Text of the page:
Shane Phelan: Even the experts are divided over what effects power lines could have on our health
MEDICAL concerns have moved centre stage in the debate over EirGrid's pylon plans, as the Government has now committed to conducting a fresh investigation into the impact electricity transmission lines have on human health.
A new EU report on the issue failed to find any evidence of a major health threat to humans from high-voltage power lines.
However, the report was far from definitive in its findings.
The debate is set to be stoked even further by a series of public meetings on health concerns organisedby MEPs and local groups.
One such meeting last week heard from Bristol University physicist Professor Denis Henshaw, who was critical of the EU report, saying it omitted well-respected research.
He lists leukaemia, adult brain tumours, Alzheimer's and depression as illnesses associated with living near power lines.
An outspoken figure, his findings have already been seized upon by anti-pylon groups around the country. However, like the EU report, the vast majority of studies have failed to find evidence of significant impact on human health.
Several authoritative studies have been published in recent years on extremely low frequency (ELF) magnetic fields emitted by power lines. They conclude there are no established health consequences from exposure to ELF magnetic fields at the level to be emitted by the type of cables proposed by EirGrid.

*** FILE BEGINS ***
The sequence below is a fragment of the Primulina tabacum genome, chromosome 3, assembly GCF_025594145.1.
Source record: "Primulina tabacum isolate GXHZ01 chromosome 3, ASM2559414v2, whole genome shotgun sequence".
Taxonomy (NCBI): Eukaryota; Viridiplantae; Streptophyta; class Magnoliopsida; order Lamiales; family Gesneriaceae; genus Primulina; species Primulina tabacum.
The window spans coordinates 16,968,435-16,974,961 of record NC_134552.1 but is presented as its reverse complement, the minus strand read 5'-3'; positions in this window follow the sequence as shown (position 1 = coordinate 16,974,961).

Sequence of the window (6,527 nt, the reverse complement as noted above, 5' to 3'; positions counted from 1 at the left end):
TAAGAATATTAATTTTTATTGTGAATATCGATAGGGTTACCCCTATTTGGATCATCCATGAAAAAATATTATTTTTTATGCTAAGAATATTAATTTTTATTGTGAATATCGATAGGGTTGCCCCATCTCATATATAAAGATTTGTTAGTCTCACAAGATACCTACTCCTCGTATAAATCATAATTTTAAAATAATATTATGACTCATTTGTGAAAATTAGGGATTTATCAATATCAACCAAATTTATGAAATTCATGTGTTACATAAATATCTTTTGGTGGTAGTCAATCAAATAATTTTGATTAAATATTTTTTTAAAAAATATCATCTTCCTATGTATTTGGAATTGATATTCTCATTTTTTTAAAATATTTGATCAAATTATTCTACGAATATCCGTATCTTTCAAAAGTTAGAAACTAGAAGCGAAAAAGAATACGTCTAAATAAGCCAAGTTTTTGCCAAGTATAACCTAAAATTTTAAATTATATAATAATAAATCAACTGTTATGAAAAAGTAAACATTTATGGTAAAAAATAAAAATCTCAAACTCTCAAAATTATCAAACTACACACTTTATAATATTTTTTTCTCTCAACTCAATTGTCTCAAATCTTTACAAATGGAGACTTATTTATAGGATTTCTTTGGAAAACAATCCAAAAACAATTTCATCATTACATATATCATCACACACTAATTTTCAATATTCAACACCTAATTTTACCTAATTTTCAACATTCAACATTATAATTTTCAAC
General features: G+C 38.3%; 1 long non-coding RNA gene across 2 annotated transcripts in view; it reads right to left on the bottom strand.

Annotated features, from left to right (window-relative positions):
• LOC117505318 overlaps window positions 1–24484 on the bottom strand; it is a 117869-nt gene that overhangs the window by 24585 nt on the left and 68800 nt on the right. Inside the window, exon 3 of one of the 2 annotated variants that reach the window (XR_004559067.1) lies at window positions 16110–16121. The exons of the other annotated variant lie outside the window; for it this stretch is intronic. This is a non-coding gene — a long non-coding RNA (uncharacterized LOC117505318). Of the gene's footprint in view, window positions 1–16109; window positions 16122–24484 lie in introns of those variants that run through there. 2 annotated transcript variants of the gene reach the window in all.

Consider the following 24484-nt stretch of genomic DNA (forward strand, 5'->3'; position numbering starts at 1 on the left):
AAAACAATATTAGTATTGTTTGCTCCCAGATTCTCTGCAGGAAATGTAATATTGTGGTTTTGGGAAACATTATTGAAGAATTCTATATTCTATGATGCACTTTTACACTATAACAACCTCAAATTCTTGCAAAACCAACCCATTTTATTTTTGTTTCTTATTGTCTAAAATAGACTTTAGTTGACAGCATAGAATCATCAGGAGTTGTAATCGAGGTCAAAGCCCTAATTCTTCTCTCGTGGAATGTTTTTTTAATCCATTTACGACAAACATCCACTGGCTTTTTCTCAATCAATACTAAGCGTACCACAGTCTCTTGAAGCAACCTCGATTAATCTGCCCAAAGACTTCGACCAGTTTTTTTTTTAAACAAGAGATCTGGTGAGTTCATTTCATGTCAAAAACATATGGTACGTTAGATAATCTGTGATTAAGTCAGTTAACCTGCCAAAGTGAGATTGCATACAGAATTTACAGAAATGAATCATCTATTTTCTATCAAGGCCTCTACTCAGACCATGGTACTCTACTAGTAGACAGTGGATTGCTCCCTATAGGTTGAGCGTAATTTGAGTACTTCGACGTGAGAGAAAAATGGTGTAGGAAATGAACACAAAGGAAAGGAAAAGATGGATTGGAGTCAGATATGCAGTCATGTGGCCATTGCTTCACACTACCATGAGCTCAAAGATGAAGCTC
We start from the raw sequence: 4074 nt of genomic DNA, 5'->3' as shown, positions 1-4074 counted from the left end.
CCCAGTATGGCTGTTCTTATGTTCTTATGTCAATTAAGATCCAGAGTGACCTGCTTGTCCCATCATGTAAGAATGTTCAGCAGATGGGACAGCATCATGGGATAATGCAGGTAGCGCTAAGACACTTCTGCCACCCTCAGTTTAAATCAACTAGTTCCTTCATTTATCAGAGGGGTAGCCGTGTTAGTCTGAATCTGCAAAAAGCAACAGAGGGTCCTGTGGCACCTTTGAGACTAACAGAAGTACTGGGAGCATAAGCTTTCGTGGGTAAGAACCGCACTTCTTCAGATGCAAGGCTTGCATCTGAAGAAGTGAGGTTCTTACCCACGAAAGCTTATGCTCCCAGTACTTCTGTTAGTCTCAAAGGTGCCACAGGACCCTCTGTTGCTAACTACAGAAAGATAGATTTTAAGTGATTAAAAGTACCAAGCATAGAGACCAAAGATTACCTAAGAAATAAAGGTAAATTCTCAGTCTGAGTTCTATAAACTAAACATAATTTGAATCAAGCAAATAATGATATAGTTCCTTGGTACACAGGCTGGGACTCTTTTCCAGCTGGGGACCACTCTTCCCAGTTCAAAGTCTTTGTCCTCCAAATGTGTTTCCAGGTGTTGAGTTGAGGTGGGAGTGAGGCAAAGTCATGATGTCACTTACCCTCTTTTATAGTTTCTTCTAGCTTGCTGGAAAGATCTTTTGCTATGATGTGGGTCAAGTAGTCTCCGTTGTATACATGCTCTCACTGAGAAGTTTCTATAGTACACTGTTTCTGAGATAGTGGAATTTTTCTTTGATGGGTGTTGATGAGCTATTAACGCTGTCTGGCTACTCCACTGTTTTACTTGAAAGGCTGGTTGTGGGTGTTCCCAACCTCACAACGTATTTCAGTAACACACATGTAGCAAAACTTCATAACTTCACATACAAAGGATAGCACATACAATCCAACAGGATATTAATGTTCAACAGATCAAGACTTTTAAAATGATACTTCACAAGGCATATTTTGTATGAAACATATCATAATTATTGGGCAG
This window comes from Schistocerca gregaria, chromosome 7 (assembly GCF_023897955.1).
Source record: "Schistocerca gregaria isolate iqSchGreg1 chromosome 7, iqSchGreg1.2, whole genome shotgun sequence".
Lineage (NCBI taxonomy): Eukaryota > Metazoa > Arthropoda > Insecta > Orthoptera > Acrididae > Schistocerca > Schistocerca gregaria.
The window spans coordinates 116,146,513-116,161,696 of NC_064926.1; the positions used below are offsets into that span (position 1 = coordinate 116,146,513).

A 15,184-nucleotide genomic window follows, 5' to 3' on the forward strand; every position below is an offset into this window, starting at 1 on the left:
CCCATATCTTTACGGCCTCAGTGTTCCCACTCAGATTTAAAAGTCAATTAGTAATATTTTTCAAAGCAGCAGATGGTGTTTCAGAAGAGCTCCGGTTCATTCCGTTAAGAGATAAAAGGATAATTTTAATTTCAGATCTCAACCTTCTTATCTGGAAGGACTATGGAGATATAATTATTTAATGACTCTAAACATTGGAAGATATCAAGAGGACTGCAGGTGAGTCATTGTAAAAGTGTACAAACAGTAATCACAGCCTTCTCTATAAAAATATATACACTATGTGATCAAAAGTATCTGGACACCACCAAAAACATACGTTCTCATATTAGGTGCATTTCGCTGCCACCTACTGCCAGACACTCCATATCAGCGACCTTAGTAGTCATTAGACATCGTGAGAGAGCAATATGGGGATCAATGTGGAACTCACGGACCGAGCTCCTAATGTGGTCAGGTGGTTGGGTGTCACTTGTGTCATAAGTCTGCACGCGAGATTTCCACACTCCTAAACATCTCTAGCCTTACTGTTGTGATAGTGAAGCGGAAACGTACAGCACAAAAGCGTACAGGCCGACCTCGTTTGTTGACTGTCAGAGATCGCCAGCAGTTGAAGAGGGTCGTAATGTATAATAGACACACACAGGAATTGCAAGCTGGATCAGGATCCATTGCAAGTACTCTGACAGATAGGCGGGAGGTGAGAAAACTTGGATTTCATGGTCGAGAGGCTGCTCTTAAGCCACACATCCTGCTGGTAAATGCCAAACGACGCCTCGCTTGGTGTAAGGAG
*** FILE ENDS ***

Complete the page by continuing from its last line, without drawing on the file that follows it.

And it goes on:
The reports include one by the International Commission on Non-Ionizing Radiation Protection (ICNIRP), which sets the guidelines for the strength of magnetic fields emitted by power lines.
Other bodies who reached similar conclusions include the US National Institute for Environmental Health Sciences, the UK's National Radiological Protection Board, the UK Health Protection Agency, the Health Council of the Netherlands, the International Agency for Research on Cancer, and the World Health Organisation.
While magnetic fields can affect the nervous system if there is very high exposure, the ICNIRP guidelines put strict limits on the strength of fields associated with power lines.
The last major report published in Ireland, an expert group report commissioned by the then Department of Communications, Marine and Natural Resources in 2007, said exposure levels which exceed the international guidelines were "highly unlikely to be encountered by the general public".
That report, which involved input from experts from Australia, the Netherlands, Sweden, Italy, the UK and Ireland, also concluded there was limited scientific evidence of a link between ELF magnetic fields and child leukaemia.
The report recommended that "as a precautionary measure future power lines and power installations should be sited away from heavily populated areas to keep exposures to people low".
The evidence, however, was "too weak" to require rerouting existing power lines, it said.
Seven years on, the Irish expert who contributed to that report, UCD professor Dr Anthony Staines, said he still believed the risk was low – but added that it still needed to be taken into consideration.
"It is a small risk, in that childhood leukaemia is rare. An increase in a very small risk is still a small risk. At the same time it is a risk you need to consider," he said. "What I would say to you is that the risks are not zero. The risks are small, but they are not unreal.
"We did some very rough sums for our report. We did not publish the sums in the report because they were too rough, but we reckoned that there might be something of the order of one or two extra cases of childhood leukaemia every 50 years. That is not a negligible risk."